Each CBBC is assigned a unique expiry date at launch. If a CBBC is called before expiry, the day on which the CBBC is called (the date on which an MCE occurs) is the last trading day of that CBBC. When an MCE occurs, the CBBC will be called by the issuer and trading of that CBBC will terminate at once, hence investors cannot sell the CBBC. The last trading day will be one trading day before the expiry day of the CBBC if it has not been called.

Expiry Day

The date on which a CBBC will expire and become worthless, subject to the occurrence of a mandatory call event.

Final Settlement Price

For CBBCs issued on a local stock traded on the Exchange, the settlement price at expiry is calculated based on the closing price of the underlying stock on the trading day before expiry of the CBBCs.

For CBBCs issued on a local index (such as HSI or HSCEI), the settlement price at expiry is based on the final settlement price of the corresponding index futures contract of the same expiry month as the CBBCs traded on the Hong Kong Futures Exchange on the second last business day of the contract month.

For more information about the settlement price at expiry for CBBCs on other underlying assets, please refer to the relevant listing documents.

Settlement Method

A CBBC can be settled by cash delivery upon exercise.

It is available for Professional Investor or Non- Professional Investor.

Non-collateralisation

CBBCs are not secured by any asset of the issuer or the guarantor (if any) or supported by any other collateral.

Credit Risk

Holders of CBBCs are unsecured creditors of the issuer and the guarantor (if any) and they have no preferential claim to any assets that an issuer or a guarantor (if any) may hold. You can access information about issuers' credit ratings on the HKEX's website.

Gearing Risk

Although warrants often cost less than the underlying assets, a warrant may change in value to a much greater extent than the underlying assets. In the worst case the value of CBBCs may fall to zero and holders may lose their entire investment amount.

Limited Life

CBBCs have an expiry date and therefore a limited life. Unless the CBBCs are in-the-money, they become worthless when they expire.

Time Decay

So long as other factors remain unchanged, the funding costs of CBBCs will decrease over time and will become zero upon maturity. Therefore, without a strong view of the underlying assets, CBBCs should be viewed as a relatively short term investment product in comparison with an investment in the underlying assets.

Market Forces

In addition to the basic factors that determine the theoretical price of a CBBC, prices of CBBCs are also affected by the demand for and supply of the CBBCs. This is particularly the case when CBBCs of a series are almost sold out and when there are further issues of a series of CBBC.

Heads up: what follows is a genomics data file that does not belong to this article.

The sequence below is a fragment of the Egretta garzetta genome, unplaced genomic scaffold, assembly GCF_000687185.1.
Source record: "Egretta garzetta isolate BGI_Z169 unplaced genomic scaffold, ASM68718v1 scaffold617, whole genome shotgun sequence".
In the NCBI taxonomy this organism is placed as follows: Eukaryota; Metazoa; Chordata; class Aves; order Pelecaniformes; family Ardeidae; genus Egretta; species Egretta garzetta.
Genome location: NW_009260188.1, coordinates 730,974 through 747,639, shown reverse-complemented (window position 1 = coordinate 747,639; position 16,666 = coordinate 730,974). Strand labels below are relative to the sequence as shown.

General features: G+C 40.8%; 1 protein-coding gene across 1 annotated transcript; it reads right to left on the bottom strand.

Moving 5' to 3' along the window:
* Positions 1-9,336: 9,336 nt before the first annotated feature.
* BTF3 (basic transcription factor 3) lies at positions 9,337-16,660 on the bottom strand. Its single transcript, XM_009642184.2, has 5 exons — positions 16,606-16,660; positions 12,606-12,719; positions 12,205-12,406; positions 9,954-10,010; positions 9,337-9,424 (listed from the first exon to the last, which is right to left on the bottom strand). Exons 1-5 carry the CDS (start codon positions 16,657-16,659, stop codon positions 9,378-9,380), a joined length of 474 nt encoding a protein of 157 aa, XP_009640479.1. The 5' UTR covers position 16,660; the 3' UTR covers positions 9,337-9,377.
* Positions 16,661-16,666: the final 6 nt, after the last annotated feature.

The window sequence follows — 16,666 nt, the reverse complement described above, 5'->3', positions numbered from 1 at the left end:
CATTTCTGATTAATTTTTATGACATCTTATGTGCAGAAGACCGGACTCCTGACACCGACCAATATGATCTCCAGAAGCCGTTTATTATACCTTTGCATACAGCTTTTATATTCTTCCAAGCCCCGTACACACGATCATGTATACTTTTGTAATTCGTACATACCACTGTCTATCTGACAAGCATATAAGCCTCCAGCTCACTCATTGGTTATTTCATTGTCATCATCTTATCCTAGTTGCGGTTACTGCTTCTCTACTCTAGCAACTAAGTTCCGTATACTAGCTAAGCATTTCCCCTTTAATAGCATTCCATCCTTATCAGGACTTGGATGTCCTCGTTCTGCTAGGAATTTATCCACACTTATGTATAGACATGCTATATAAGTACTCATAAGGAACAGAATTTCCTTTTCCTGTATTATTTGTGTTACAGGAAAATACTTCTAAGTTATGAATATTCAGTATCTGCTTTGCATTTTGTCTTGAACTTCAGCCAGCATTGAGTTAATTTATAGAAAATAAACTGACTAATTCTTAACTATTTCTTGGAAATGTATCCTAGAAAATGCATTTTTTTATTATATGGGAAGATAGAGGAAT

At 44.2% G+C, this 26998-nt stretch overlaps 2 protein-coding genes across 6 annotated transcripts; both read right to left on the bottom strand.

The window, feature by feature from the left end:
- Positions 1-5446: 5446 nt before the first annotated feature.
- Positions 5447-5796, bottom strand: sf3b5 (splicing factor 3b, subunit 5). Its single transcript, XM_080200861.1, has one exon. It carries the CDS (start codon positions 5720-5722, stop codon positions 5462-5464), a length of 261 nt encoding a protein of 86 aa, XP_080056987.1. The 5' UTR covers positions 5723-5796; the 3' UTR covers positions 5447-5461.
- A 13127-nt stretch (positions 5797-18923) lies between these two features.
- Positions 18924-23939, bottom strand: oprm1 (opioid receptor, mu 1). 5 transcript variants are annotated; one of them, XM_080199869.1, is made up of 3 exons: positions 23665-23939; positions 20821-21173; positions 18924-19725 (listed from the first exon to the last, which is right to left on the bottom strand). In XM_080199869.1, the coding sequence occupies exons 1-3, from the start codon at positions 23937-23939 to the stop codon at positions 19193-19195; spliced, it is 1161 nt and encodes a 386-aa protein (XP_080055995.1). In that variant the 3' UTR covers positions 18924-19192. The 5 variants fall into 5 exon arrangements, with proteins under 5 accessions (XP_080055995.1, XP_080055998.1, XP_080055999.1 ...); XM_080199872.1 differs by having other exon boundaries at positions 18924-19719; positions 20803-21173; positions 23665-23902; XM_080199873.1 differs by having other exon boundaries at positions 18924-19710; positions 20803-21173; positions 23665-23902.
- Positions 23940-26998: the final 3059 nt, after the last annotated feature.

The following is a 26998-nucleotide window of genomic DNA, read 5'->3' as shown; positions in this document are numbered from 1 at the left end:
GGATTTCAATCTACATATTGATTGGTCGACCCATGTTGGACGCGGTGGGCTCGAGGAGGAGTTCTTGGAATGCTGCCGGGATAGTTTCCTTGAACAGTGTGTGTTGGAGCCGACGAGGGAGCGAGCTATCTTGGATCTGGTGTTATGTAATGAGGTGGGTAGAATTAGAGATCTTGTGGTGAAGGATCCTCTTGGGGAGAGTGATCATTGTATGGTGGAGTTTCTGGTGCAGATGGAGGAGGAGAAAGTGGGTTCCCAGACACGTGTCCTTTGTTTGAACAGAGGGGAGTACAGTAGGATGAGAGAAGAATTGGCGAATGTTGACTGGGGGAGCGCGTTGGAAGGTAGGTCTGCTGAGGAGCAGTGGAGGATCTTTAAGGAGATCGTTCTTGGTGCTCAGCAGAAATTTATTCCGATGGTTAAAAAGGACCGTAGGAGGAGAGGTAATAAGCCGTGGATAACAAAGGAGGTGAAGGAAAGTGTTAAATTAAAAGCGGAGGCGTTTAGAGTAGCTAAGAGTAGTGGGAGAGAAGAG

Turnover

High turnover should not be regarded as an indication that the price of a warrant will go up. The price of a warrant is affected by a number of factors in addition to market forces, such as the price of the underlying assets and their volatility, the time remaining to expiry, interest rates and the expected dividend on the underlying assets.

Possibly Limited Secondary Market

The liquidity provider may be the only market participant for a particular CBBC. The more limited the secondary market, the more difficult it may be for you to realise the value in the CBBC before expiry.

Operational and Technical Problems Affecting Liquidity Services

The liquidity provider may not be able to provide liquidity when there are operational and technical problems hindering its ability to do so. Even if the liquidity provider is able to provide liquidity in such circumstances, its performance on liquidity provision may be adversely affected.

Corporate Action of the Underlying Stocks

Corporate actions affect the value of the underlying stocks which in turn affect the value of the CBBCs. Adjustments may or may not be made to the terms of the CBBCs (such as entitlement ratio, exercise price, etc.) depending on the terms and conditions set out in the listing documents. Where adjustments are to be made, the adjustments will only become effective (the "Effective Date") when all necessary parameters can be determined.

Mandatory Call Event

Since a CBBC will be called by the issuer and expire early due to the occurrence of a mandatory call event when the price or level of the underlying asset hits its call price or level.

Additional Risks in Trading CBBCs with Overseas Underlying Assets
Exchange Rate Risk

Investors trading in CBBCs with overseas underlying assets may be exposed to an exchange rate risk during the term of the CBBCs when the price and cash settlement amount of such CBBCs are converted from a foreign currency in which the overseas underlying asset is priced into Hong Kong dollars.

Different Trading Hours